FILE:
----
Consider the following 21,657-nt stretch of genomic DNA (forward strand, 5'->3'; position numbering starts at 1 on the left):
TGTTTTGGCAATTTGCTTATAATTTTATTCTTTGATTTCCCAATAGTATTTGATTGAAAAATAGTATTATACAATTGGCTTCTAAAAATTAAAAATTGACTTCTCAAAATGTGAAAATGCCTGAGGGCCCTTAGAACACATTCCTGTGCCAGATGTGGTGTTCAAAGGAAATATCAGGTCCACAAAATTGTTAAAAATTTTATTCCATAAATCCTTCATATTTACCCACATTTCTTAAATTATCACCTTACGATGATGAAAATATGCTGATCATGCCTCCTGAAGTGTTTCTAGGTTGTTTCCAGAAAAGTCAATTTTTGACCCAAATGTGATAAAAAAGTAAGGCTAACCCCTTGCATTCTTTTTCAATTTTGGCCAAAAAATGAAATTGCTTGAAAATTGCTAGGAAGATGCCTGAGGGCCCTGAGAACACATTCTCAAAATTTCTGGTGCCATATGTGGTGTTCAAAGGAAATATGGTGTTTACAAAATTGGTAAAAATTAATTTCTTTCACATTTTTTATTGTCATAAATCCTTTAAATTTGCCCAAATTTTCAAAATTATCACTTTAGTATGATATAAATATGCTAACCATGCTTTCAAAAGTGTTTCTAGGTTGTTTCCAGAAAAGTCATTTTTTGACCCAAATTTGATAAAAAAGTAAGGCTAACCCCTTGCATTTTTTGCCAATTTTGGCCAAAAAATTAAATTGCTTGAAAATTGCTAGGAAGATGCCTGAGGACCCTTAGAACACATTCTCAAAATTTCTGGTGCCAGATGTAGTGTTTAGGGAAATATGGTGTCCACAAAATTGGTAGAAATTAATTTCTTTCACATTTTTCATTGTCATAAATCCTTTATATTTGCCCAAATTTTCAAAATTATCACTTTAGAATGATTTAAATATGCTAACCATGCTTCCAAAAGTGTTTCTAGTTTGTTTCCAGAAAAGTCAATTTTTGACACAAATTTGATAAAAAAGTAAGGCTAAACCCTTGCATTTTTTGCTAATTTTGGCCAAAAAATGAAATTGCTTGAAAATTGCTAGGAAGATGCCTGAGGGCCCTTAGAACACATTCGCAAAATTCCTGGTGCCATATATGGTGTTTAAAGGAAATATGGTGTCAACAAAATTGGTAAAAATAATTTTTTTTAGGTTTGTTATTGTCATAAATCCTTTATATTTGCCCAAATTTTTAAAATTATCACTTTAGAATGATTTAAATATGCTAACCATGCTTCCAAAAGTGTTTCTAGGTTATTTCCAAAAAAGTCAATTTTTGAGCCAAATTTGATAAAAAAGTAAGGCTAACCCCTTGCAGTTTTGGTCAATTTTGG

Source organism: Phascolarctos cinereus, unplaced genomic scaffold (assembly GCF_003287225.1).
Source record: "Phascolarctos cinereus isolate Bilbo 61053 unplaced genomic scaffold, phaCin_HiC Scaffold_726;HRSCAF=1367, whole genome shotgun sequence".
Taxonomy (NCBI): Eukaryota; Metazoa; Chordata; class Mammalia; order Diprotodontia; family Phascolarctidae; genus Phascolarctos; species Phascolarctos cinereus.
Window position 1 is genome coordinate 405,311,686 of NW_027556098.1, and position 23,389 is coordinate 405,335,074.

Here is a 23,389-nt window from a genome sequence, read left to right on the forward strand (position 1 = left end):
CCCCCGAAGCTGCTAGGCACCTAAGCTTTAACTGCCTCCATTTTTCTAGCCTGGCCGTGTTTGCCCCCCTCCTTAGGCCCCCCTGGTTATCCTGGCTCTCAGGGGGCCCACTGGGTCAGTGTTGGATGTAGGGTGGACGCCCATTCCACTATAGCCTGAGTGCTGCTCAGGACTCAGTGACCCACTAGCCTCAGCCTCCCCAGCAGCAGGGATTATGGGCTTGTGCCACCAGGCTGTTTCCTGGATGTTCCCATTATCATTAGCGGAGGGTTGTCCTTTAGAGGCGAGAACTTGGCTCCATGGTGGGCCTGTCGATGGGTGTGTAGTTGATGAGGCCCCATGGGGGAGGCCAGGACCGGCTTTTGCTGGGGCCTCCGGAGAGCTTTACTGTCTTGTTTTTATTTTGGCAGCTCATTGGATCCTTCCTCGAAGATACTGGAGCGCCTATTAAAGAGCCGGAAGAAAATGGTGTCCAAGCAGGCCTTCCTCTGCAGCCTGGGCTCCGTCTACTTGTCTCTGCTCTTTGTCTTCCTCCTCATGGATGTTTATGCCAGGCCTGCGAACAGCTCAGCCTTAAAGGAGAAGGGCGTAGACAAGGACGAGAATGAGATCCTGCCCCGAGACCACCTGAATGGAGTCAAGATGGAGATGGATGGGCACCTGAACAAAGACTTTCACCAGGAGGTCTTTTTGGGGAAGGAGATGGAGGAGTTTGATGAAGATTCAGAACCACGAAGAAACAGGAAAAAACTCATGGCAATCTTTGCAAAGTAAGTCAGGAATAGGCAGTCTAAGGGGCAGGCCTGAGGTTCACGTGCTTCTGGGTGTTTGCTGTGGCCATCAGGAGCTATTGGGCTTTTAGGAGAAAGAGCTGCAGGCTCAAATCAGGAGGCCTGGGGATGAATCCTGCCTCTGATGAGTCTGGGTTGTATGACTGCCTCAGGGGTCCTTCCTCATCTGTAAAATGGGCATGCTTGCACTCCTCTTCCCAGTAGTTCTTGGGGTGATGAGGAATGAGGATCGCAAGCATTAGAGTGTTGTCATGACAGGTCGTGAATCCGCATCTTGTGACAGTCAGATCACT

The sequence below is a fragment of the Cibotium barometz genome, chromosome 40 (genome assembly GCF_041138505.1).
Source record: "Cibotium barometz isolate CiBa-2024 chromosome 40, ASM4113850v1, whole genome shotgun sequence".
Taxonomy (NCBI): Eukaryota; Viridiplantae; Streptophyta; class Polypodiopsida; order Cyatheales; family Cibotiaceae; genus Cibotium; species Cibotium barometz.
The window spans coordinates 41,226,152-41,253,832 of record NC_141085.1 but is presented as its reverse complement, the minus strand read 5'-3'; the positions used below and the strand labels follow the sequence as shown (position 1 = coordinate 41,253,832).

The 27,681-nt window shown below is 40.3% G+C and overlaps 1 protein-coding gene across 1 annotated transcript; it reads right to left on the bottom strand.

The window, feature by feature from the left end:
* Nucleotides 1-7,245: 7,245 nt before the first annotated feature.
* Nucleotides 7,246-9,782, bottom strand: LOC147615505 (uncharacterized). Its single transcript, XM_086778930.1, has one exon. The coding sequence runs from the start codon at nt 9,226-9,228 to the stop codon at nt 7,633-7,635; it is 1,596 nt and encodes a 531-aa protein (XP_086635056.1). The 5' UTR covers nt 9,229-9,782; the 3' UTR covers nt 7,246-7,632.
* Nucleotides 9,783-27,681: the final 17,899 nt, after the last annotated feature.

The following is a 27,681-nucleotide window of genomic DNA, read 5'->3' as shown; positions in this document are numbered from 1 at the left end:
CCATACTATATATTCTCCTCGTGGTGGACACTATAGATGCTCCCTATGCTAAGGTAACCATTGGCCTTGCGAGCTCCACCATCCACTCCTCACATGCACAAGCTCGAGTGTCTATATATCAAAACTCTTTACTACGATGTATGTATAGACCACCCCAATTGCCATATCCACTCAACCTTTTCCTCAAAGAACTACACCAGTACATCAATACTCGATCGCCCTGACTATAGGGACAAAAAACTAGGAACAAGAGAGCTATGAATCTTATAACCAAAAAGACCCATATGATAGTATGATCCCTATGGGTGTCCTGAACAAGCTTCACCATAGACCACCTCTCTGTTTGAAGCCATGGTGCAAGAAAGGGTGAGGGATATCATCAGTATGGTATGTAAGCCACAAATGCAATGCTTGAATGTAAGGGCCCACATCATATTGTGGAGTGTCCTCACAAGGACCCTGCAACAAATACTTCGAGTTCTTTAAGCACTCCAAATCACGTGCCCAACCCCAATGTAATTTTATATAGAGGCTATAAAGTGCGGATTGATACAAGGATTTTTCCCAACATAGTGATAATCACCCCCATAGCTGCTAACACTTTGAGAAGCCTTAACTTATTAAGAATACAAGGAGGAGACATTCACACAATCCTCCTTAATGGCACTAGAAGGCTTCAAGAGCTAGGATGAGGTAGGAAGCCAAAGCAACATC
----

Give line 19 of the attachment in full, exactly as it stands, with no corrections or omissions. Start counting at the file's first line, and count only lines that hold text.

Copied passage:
CCATACTATATATTCTCCTCGTGGTGGACACTATAGATGCTCCCTATGCTAAGGTAACCATTGGCCTTGCGAGCTCCACCATCCACTCCTCACATGCACAAGCTCGAGTGTCTATATATCAAAACTCTTTACTACGATGTATGTATAGACCACCCCAATTGCCATATCCACTCAACCTTTTCCTCAAAGAACTACACCAGTACATCAATACTCGATCGCCCTGACTATAGGGACAAAAAACTAGGAACAAGAGAGCTATGAATCTTATAACCAAAAAGACCCATATGATAGTATGATCCCTATGGGTGTCCTGAACAAGCTTCACCATAGACCACCTCTCTGTTTGAAGCCATGGTGCAAGAAAGGGTGAGGGATATCATCAGTATGGTATGTAAGCCACAAATGCAATGCTTGAATGTAAGGGCCCACATCATATTGTGGAGTGTCCTCACAAGGACCCTGCAACAAATACTTCGAGTTCTTTAAGCACTCCAAATCACGTGCCCAACCCCAATGTAATTTTATATAGAGGCTATAAAGTGCGGATTGATACAAGGATTTTTCCCAACATAGTGATAATCACCCCCATAGCTGCTAACACTTTGAGAAGCCTTAACTTATTAAGAATACAAGGAGGAGACATTCACACAATCCTCCTTAATGGCACTAGAAGGCTTCAAGAGCTAGGATGAGGTAGGAAGCCAAAGCAACATC